20th CE Protestant theologian Paul Tillich has offered a definition of religion as that which is one’s ultimate concern. So what was the ultimate concern of the U.S. Senate last week? Clearly reelection was high on that list. It is the embodiment of the idols of power, privilege and status. But I suspect there is another ultimate concern which lurks in the shadows here.
The discussions of guns inevitably turns on the concerns of pre-conventional moral reasoning – fear of others and the pursuit of individualistic rights to the exclusion of - and sometimes at the expense of - all else. Pre-conventional reasoning routinely demonstrates the inability or the unwillingness to escape the lens of self to honor obligations to others that even the lowest levels of conventional reason understand as simply one’s duty. While the rhetoric of the opponents of even the most minimal gun laws often turns on self-serving fantasies of bravado with the men in white gunning down the bad guys in black before they can harm others, the ultimate focus of all such pre-conventional constructions is always the self.
The practice of any form of idolatry almost inevitably demands sacrifice. And the sacrifice to the bloodthirsty idol of guns has been ongoing and consistent for many years now in places with names like Columbine, Aurora, Tucson, Blacksburg and now Newtown. There are many more places with names which we’ve never known because they occur in inner city neighborhoods where the countless victims of drive-by shooting and gang turf wars have long since been deemed by our media to be expectable if not normal. The fact that their victims are almost always people of color living in poverty often warrants their deaths as unworthy of major media attention. Over 3000 more victims of the American addiction to the weapons of war have been recorded in the four months since the Newtown Massacre.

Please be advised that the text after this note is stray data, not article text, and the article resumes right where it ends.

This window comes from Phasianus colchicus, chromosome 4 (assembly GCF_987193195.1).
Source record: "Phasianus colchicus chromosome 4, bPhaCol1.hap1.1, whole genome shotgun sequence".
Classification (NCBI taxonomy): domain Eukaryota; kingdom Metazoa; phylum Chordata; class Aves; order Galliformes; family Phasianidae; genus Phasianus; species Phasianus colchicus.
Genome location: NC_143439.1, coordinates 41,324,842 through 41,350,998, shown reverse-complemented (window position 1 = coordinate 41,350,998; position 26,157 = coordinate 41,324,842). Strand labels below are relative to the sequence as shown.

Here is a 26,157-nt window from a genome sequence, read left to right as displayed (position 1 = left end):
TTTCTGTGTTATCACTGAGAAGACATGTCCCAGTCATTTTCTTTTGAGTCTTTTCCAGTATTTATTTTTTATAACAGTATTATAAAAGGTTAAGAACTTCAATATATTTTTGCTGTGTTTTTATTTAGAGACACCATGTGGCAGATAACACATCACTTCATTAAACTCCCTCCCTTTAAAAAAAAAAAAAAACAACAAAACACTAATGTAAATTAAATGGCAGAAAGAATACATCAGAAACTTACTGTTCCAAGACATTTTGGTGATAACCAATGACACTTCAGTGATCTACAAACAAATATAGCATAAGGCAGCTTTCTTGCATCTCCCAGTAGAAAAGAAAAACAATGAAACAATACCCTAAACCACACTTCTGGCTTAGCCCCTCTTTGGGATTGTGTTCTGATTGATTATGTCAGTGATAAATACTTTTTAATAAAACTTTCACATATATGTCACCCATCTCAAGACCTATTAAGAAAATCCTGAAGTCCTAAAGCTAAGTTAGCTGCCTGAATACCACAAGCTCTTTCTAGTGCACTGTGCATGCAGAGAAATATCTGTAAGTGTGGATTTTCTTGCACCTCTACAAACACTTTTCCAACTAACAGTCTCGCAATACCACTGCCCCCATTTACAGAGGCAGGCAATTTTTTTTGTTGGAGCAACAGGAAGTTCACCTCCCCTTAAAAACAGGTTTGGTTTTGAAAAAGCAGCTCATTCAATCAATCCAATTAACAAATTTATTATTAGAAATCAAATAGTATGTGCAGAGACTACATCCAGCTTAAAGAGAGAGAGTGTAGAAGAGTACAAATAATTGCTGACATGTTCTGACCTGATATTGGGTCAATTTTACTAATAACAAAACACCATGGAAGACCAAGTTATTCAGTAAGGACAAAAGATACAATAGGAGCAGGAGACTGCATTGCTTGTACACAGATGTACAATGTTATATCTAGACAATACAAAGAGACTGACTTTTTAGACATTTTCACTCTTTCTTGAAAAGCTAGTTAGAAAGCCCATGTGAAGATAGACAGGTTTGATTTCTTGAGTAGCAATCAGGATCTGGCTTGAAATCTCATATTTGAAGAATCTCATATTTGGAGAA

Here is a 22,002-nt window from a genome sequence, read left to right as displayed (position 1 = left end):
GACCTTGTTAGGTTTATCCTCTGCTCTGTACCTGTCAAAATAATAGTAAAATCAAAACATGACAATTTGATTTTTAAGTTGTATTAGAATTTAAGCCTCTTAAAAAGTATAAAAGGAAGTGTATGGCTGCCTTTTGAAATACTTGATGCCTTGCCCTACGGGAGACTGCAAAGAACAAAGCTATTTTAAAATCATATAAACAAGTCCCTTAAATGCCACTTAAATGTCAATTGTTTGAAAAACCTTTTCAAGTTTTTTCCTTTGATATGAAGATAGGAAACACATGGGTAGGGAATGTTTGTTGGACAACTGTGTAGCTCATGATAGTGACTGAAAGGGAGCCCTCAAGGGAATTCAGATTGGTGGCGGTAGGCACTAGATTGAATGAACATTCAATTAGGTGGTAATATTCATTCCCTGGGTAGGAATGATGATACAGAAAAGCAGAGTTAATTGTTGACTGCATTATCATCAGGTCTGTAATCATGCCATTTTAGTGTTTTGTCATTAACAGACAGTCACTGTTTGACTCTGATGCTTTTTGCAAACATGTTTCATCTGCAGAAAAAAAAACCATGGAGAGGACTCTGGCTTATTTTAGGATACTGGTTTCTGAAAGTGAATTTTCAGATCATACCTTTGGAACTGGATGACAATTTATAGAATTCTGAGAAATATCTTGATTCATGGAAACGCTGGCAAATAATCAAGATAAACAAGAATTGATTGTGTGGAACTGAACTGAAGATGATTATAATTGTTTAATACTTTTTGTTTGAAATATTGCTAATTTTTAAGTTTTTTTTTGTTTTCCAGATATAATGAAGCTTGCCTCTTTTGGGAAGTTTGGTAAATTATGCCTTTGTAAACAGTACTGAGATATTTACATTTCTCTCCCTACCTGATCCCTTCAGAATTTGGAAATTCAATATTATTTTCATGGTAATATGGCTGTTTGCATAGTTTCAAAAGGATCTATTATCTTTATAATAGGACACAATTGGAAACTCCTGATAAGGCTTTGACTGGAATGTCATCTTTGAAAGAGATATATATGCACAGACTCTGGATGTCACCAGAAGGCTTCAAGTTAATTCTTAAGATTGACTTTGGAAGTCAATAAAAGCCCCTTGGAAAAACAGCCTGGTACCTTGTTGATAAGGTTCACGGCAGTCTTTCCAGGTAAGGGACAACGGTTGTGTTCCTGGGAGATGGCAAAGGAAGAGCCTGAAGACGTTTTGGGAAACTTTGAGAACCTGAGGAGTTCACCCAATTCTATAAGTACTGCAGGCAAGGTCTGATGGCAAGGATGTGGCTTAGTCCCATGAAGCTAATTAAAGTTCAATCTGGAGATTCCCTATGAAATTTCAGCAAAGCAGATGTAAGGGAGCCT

For the most part, the governments of the nations conquered by the Third Reich stood by silently as the Reich carried out its deadly genocide that would ultimately claim a million Jewish children. Some actively collaborated in the genocide, liquidating ghettoes and rounding up their residents for one-way train rides to places with names like Auschwitz. In a similar vein, while the Senate chose to do nothing in the wake of Newtown, a number of states have passed laws permitting guns on school campuses and in public places such as churches. They have chosen to become collaborators in the carnage.